SMTA International Conference and Exhibition

Soldering & Surface Mount Technology

ISSN: 0954-0911

Publication date: 1 April 2000

Keywords

Citation

(2000), "SMTA International Conference and Exhibition", Soldering & Surface Mount Technology, Vol. 12 No. 1. https://doi.org/10.1108/ssmt.2000.21912aac.001

Publisher

:

Emerald Group Publishing Limited

Copyright © 2000, MCB UP Limited


SMTA International Conference and Exhibition

SMTA International Conference and Exhibition

12-16 September 1999, San Jose Convention Centre, California

Keywords: SMART, SMTA, Conferences, Exhibitions

Flying into San Francisco International Airport and getting to San Jose is so easy, just a bus ride from directly outside the arrivals hall - what could be a simpler task? I must admit it would have been nice to avoid the work element of this trip and spend the weekend in one of my two favorite cities. Eating at the pier and watching the street artists at the tram terminus is great fun.

Well, back to work. When you first arrive at the exhibition centre it's time for a Kodak moment. The view below shows the less than impressive architecture of the convention halls with the ball fountains (Plate 1). Just after this shot was taken we bumped into our first SMART Group member from the UK and at 7.30a.m., on a Sunday, there is dedication. The American trade shows often have their seminar events start on a Sunday - it may be they are keen, want an opportunity to take the family away or there are special deals on weekend travel.

Plate 1Entrance to the SMTA International event in sunny San Jose, California

The SMI Conference program has long had the reputation of being an extremely good event where most of the best international speakers can be heard. In the case of this author they must have lowered the standards this year or needed an extra European. The workshop and seminar program ran from 12-16 September and were organised and produced by SMTA, the equivalent to The SMART Group in the USA; Nepcon ran the show along side the conference. Details of where to obtain the conference proceedings are given below and I would recommend purchase of a copy.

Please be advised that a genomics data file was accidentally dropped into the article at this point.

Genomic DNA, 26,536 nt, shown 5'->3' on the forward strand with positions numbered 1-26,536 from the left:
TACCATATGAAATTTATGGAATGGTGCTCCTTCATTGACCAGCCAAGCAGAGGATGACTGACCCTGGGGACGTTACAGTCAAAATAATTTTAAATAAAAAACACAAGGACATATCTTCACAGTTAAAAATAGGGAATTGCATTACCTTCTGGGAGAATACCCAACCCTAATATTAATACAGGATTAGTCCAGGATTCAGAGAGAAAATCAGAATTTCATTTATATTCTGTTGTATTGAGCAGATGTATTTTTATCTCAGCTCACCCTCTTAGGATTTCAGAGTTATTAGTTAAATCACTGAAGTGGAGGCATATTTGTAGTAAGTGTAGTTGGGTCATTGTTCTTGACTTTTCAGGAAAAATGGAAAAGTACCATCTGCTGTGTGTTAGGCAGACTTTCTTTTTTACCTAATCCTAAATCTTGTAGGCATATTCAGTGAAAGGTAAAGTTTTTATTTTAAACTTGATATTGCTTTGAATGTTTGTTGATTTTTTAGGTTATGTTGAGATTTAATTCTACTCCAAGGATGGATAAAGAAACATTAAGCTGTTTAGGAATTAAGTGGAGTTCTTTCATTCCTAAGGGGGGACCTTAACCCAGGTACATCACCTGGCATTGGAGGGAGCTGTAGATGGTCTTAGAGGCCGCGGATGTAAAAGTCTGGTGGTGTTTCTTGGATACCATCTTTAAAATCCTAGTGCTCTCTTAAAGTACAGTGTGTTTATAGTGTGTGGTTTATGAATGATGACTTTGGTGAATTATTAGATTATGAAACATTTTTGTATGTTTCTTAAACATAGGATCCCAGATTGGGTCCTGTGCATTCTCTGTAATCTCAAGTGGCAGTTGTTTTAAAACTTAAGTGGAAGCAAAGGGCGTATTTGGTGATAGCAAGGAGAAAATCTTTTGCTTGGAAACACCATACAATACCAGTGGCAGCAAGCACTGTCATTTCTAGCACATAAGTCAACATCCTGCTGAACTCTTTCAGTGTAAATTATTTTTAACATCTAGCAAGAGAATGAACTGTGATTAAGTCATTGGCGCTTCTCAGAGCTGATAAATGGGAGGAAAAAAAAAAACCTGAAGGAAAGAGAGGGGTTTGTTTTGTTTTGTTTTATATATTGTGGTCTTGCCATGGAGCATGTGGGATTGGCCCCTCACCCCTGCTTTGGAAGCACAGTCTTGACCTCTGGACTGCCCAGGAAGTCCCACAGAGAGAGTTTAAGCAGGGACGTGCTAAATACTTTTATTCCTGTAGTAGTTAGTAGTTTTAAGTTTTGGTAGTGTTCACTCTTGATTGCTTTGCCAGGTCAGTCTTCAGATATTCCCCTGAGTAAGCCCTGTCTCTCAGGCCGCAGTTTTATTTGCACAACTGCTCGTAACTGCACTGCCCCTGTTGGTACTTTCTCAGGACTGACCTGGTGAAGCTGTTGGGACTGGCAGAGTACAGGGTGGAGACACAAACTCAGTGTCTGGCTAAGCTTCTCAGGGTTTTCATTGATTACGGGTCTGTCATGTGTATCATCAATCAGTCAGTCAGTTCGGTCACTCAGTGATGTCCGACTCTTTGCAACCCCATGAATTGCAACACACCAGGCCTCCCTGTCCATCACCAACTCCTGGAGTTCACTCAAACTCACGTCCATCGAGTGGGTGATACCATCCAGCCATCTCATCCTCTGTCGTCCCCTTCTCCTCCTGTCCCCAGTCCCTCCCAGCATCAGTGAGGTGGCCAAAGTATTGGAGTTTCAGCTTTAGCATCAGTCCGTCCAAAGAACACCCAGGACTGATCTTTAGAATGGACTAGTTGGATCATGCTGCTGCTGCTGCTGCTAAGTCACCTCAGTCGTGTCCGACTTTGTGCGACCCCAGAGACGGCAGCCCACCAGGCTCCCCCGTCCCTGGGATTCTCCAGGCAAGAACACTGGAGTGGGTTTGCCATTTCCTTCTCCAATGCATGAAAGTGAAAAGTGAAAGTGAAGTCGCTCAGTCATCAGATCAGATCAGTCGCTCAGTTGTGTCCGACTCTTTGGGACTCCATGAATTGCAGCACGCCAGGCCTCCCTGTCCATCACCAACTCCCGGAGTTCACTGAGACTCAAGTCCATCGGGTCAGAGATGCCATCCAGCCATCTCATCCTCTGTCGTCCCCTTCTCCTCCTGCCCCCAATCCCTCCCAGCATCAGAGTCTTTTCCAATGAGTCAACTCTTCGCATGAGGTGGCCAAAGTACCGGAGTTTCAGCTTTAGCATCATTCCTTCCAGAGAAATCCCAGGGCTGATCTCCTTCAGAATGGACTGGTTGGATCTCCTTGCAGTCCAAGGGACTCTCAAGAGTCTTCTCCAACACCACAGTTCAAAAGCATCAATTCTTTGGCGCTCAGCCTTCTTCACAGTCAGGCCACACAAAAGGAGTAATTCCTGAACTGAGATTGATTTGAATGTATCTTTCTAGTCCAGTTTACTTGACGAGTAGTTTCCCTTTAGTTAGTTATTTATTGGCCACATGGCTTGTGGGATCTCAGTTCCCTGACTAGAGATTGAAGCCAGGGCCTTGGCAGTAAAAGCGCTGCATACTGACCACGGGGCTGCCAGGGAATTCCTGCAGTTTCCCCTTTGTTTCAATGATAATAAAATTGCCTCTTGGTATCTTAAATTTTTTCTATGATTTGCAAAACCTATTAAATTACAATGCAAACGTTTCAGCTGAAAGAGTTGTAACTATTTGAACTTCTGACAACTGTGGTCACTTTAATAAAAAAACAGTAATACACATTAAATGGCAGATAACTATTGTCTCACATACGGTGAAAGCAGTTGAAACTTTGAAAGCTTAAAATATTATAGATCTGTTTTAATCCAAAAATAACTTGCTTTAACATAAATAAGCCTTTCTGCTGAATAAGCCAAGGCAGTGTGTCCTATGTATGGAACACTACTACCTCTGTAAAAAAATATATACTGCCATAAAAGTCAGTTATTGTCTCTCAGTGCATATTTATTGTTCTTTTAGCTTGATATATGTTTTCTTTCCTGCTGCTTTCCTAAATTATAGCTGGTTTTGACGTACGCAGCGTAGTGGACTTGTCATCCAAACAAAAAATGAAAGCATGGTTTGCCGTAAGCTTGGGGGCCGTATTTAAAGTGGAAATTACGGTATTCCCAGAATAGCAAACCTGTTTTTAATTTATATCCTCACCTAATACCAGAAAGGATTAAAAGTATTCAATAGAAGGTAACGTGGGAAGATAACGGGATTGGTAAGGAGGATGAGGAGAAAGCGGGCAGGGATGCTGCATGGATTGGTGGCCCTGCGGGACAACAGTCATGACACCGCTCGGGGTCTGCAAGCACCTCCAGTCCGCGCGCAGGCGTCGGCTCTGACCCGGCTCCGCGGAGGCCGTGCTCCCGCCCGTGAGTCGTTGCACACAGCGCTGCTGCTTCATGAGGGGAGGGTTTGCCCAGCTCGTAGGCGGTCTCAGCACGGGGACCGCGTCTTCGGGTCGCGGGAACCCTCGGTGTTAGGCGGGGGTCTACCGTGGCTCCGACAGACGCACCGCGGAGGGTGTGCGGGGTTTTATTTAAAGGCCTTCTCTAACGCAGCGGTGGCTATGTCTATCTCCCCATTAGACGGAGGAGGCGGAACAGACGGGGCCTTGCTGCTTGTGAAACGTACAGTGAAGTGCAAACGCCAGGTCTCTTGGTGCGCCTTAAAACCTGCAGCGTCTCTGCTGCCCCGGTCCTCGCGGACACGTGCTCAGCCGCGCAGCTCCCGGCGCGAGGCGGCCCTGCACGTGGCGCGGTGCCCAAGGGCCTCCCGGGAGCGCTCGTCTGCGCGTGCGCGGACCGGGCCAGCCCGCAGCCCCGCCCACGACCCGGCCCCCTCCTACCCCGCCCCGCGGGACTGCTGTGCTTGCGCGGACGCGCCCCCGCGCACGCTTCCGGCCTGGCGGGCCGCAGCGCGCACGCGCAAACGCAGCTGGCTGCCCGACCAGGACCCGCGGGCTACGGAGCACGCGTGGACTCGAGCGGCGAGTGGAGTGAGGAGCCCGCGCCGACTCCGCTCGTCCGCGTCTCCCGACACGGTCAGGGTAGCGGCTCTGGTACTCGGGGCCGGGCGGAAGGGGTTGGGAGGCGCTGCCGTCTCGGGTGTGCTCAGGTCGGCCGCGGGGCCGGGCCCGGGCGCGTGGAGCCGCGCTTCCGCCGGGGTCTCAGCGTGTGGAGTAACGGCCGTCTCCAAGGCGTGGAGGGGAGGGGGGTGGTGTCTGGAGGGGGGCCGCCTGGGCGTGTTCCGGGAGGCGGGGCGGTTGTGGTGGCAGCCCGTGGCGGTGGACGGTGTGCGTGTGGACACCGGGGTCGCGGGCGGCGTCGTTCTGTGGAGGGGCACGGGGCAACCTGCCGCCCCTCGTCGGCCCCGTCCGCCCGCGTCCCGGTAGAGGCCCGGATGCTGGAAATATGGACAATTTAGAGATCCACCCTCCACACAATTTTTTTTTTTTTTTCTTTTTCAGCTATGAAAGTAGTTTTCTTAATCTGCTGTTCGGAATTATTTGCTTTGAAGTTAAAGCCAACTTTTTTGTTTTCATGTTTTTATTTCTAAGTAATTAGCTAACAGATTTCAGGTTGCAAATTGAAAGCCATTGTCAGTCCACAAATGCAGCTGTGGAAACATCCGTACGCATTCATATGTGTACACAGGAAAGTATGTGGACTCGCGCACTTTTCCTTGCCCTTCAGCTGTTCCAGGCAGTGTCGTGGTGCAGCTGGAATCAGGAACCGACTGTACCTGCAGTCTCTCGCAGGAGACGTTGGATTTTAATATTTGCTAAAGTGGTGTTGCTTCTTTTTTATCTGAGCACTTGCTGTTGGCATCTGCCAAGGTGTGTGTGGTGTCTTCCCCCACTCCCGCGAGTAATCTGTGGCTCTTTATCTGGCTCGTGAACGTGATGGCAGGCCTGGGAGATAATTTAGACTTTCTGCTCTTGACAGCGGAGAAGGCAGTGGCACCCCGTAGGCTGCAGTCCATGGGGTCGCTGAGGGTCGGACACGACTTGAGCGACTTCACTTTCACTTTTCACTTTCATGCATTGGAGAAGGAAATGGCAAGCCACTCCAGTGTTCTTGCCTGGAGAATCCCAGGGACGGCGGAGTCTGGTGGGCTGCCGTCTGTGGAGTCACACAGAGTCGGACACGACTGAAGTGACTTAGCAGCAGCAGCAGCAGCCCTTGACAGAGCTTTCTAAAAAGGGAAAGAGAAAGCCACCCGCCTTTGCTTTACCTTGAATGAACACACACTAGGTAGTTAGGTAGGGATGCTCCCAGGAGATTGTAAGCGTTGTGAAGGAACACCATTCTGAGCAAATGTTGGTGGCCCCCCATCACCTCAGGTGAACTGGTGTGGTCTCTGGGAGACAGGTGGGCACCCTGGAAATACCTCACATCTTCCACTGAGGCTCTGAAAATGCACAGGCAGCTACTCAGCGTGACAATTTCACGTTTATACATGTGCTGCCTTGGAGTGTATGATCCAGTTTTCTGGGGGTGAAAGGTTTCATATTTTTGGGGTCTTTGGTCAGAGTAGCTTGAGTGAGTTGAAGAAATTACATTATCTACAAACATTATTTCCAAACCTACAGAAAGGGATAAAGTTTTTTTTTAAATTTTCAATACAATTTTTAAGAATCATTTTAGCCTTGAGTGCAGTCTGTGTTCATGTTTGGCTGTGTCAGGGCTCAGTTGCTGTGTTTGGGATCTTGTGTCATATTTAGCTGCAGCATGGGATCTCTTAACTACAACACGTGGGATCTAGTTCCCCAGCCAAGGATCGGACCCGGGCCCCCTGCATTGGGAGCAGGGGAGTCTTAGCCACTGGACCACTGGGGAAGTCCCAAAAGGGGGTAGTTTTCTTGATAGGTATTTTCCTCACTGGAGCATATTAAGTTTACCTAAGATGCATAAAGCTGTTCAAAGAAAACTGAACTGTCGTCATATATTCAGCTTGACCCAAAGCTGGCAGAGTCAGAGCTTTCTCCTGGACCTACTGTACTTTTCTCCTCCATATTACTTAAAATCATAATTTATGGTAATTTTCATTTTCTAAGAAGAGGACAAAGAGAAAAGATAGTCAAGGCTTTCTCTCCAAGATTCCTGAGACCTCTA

Sunday was dedicated to workshops given by some of the best names in the business, like Jennie Hwang (Plate 2); Automatic inspection using X-ray and optical techniques: Martin Wickham (Plate 3); and Armin Rhan.

Plate 2Jennie Hwang

It is not possible to look at all the papers presented at the conference, so let us look at a selection which would justify the expense of the proceedings and the rest would just be a bonus.

"Enhancing board level BGA assembly and reliability", by Steve Dunford, Raytheon Systems Company McKinney, Texas

The paper is basically a step through the whole process from board design, component goods in inspection to final inspection and test. It provides many of the key areas where problems can occur and is well illustrated with photographs. It is surprising how many subtle problems can still be found at goods receipt which we often miss. This presentation has also been more recently given at "Real World BGA/CSP Applications" by the SMTA during an exhibition in Dallas, Texas in October. "Thermogravimetric analysis predictions of reflow profiles of solder paste", by Charles Bradshaw and Quan Sheng, OMG Americas

Very interesting paper trying to take the black art out of what happens to solder paste during reflow. The thermogravimetric analysis has been used for a number of years to look at flux and paste formulations. Basically, a small sample of material is heated and the weight change of the sample is measured. This shows the change in the sample as various volatile materials are burned off.